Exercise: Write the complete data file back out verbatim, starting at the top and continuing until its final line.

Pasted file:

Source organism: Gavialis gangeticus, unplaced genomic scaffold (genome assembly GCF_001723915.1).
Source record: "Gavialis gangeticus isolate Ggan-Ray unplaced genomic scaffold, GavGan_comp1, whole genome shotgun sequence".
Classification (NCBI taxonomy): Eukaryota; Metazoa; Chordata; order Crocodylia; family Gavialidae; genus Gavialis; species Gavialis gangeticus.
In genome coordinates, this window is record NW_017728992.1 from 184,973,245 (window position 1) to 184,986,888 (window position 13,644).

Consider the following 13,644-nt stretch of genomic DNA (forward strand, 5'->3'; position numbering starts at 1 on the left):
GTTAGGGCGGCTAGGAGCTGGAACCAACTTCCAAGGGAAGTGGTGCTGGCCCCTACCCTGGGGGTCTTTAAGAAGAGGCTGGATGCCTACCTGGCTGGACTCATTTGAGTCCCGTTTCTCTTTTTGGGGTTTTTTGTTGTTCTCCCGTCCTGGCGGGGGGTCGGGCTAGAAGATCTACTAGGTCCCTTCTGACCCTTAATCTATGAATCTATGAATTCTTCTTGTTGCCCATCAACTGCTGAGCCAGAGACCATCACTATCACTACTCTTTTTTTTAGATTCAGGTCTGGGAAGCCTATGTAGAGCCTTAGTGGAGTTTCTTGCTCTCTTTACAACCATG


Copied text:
Source organism: Gavialis gangeticus, unplaced genomic scaffold (genome assembly GCF_001723915.1).
Source record: "Gavialis gangeticus isolate Ggan-Ray unplaced genomic scaffold, GavGan_comp1, whole genome shotgun sequence".
Classification (NCBI taxonomy): Eukaryota; Metazoa; Chordata; order Crocodylia; family Gavialidae; genus Gavialis; species Gavialis gangeticus.
In genome coordinates, this window is record NW_017728992.1 from 184,973,245 (window position 1) to 184,986,888 (window position 13,644).

Consider the following 13,644-nt stretch of genomic DNA (forward strand, 5'->3'; position numbering starts at 1 on the left):
GTTAGGGCGGCTAGGAGCTGGAACCAACTTCCAAGGGAAGTGGTGCTGGCCCCTACCCTGGGGGTCTTTAAGAAGAGGCTGGATGCCTACCTGGCTGGACTCATTTGAGTCCCGTTTCTCTTTTTGGGGTTTTTTGTTGTTCTCCCGTCCTGGCGGGGGGTCGGGCTAGAAGATCTACTAGGTCCCTTCTGACCCTTAATCTATGAATCTATGAATTCTTCTTGTTGCCCATCAACTGCTGAGCCAGAGACCATCACTATCACTACTCTTTTTTTTAGATTCAGGTCTGGGAAGCCTATGTAGAGCCTTAGTGGAGTTTCTTGCTCTCTTTACAACCATG